This is unlike anything I have ever posted; for that reason, I am choosing to post it! I think it is important to reveal my dynamic side as well as my not-so-dynamic side (yes, I do thoroughly enjoy painting my nails and being fashionable, but even more so I enjoy reading and writing about complex ideas such as this). This is an essay I recently wrote for my Intro to Sociology class for college. I found this topic to be intriguing, and I enjoyed researching and studying the concepts throughout the past two weeks. I have to view these ideas (and all the other ideas studied in this class) through a sociological perspective. Meaning I try to leave out personal bias, opinion, and thought. Of course, that isn’t always as easy as it seems! I must tell you that these concepts are based on factual evidence provided by professors, biologists, anthropologists, geneticists, and professionals in their field of study. I hope you take the time to read (it is quite lengthy, my apologies!) and maybe it will inspire you as it has me to find faith in humanity again.

Let me warn you: this is an educational blog post. It may not be as popular as my others but I still wanted to share it with you guys!

This is written as informal discussion post so all in-text citations have been excluded and proper format isn’t required.

“Race is a socially constructed category composed of people who share biologically transmitted traits that members of a society consider important . In America, for several years we have used physical differences to classify people into four or five groups we call races. Races are categories that are assumed to be unchanging. Meaning, once you are in a race it is often very difficult to escape the racial group and all of its stereotypes and prejudices that come along with it. Race assumes that genetics sets us apart; however, these things aren’t rooted in biology, but instead ascribed to biology according to biological anthropologist, Alan Goodman. Americans have had many assumptions about different races and what characteristics pertain to certain races. For example, blacks are better athletes, Asians are more intelligent, whites are wealthier, and Hispanics are hard workers. These assumptions are often generalizations we call stereotypes. Among these assumptions are also the beliefs that interracial marriage lessens the integrity of a society, racial inequality is essential to a functioning society, certain diseases cause racial groups to die earlier, and races have genetically determined traits for sexual appetites and reproductive capacities. According to pbs.org, race is a modern idea. In fact, ancient societies did not divide based on physical differences as we do today, but instead on religion, class, status, and language. We as a society have developed these groups that often lead to lost job, business, and marriage opportunities. So, how do we as a society “unmake” what we have “made”? Race, though it seems simple and fixed, is often complex and changing. First, we must define what our perceptions are about race. Then, determine the facts of race; and lastly, more forward towards a goal that benefits society, and every race in it, as a whole.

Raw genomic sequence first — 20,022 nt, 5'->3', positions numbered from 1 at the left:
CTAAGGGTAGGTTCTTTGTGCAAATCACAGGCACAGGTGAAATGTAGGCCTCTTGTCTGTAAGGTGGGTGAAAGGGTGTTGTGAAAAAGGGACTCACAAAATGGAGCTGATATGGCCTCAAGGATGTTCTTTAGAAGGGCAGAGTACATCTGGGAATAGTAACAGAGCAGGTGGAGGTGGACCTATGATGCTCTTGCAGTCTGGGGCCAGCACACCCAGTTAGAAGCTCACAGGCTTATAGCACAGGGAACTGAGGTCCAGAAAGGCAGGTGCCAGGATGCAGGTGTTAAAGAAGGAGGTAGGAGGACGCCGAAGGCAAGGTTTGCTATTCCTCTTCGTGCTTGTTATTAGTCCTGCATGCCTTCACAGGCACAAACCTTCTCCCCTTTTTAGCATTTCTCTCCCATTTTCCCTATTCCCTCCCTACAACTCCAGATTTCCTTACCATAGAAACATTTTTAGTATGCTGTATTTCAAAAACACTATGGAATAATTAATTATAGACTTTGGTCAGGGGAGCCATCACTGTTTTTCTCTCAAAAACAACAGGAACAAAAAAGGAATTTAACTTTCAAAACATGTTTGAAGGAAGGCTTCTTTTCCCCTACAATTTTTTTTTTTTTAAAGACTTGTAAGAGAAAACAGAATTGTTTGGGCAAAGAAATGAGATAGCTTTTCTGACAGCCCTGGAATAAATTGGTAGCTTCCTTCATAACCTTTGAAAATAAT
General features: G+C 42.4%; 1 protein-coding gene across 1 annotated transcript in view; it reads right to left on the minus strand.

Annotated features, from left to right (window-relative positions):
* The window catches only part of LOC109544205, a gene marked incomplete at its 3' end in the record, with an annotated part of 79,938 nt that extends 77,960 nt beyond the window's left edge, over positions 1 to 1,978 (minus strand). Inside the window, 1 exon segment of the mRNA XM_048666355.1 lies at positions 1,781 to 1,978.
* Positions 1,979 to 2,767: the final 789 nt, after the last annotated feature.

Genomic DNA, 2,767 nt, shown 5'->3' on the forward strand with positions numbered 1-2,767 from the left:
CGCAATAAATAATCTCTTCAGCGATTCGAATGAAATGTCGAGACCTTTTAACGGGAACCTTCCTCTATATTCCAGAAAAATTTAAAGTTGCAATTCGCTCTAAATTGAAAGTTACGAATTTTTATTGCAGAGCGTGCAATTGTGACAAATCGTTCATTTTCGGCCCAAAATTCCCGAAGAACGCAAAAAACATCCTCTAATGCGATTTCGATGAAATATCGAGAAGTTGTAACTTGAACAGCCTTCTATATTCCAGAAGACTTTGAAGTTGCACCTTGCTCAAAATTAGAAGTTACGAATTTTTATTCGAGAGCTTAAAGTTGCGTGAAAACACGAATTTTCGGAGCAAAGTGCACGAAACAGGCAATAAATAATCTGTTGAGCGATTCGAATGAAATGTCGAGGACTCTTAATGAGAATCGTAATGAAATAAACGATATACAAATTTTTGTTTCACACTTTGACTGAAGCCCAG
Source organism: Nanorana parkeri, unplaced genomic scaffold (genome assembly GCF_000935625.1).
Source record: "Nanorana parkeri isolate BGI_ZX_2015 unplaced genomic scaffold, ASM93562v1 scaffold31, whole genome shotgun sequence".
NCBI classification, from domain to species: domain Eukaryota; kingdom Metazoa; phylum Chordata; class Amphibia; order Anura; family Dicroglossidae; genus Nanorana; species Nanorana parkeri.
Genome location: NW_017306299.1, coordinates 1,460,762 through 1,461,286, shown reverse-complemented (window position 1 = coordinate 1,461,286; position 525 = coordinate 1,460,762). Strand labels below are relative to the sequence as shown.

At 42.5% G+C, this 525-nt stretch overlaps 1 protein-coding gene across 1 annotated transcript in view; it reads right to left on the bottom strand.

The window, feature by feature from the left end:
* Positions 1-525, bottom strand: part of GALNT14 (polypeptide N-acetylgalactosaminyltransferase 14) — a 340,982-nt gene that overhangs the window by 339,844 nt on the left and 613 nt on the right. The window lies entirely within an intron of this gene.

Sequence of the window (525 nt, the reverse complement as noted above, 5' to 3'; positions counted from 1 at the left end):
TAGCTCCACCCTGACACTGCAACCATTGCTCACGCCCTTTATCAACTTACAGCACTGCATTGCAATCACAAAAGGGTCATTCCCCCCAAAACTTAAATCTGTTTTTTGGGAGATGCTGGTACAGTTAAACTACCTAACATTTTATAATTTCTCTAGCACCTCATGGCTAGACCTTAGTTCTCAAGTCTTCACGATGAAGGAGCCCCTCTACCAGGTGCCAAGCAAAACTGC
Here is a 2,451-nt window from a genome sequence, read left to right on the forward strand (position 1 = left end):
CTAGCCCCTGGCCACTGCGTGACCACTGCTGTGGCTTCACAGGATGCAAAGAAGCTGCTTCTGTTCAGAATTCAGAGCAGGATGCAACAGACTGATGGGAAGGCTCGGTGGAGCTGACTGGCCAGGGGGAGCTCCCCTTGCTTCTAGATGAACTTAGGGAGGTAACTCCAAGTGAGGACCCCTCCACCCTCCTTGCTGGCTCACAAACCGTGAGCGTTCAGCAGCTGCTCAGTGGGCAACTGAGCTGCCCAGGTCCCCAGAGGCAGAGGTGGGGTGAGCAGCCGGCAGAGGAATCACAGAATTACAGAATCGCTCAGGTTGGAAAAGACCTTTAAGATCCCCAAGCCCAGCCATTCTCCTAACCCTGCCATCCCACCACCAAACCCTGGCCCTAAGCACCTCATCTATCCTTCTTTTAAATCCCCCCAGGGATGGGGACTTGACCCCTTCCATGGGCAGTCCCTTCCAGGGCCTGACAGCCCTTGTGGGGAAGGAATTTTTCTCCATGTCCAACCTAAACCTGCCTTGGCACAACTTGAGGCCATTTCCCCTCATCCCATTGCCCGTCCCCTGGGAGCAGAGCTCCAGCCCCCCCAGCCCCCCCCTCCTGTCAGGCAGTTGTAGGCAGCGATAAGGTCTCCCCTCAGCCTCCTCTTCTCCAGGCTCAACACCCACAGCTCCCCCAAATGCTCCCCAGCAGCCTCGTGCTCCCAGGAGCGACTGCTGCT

Race is assumed by most (including myself prior to my research on these topics) to be a genetically inherited trait. I think most people do not think any differently of this concept due in part to the fact that they don’t actually think about this concept. Race is a socially accepted idea in America. Because we accept this as Americans, we also accept all of the issues that come with it. It is important to realize that yes race is real, but not in the terms that most people think it is. What I mean is that no, race is not real in the theory that one inherits it genetically from the traits passed down from his or her mother and father. One does not inherit race the same way he or she inherits eye color, hair color, hair texture, skin color, body shape, musical, athletic, and intellectual ability, personality tendencies, and other genetically determined traits. However, one does get ascribed a race based on these inherited qualities. For example, an African American male does not inherit a gene that labels him “African American”. He does, however, inherit a gene (or multiple genes) that control his skin color. Furthermore, based off the premise held by the color of his skin, that we as Americans have institutionalized, he is classified as African American. Although this concept is clear cut and comprehensible, the complexity of disapproving race as a biological concept would be a major paradigm shift in society. For it to be accepted that race is indeed something we have “made up” would be as to the ancient philosophers accepting that the world is indeed not flat: a concept not easily accepted. I noted during the Race: The Power of Illusion video that race has no definite physical markers. Some determine race based on skin color and some determine it by hair texture. This was proven to me to be true in the PBS exercise. I was asked to categorize people into racial groups based solely on physical appearance. There was a particular female who had white skin with unruly, curly hair who I classified into the African American category; my answer was accurate, and unfortunately I had answered it based solely on the texture of her hair. Just as the physical markers for race are uncertain, so are the actual races. For example, a black person in America may not be classified as black in Brazil or South Africa. As Ms. Warner stated in her synopsis of race, these physical differences are no more significant than two people who classify themselves as white but have different eye color, hair color, nose shape, and body shape. These are insignificant differences that hold great significant importance in our society’s eyes.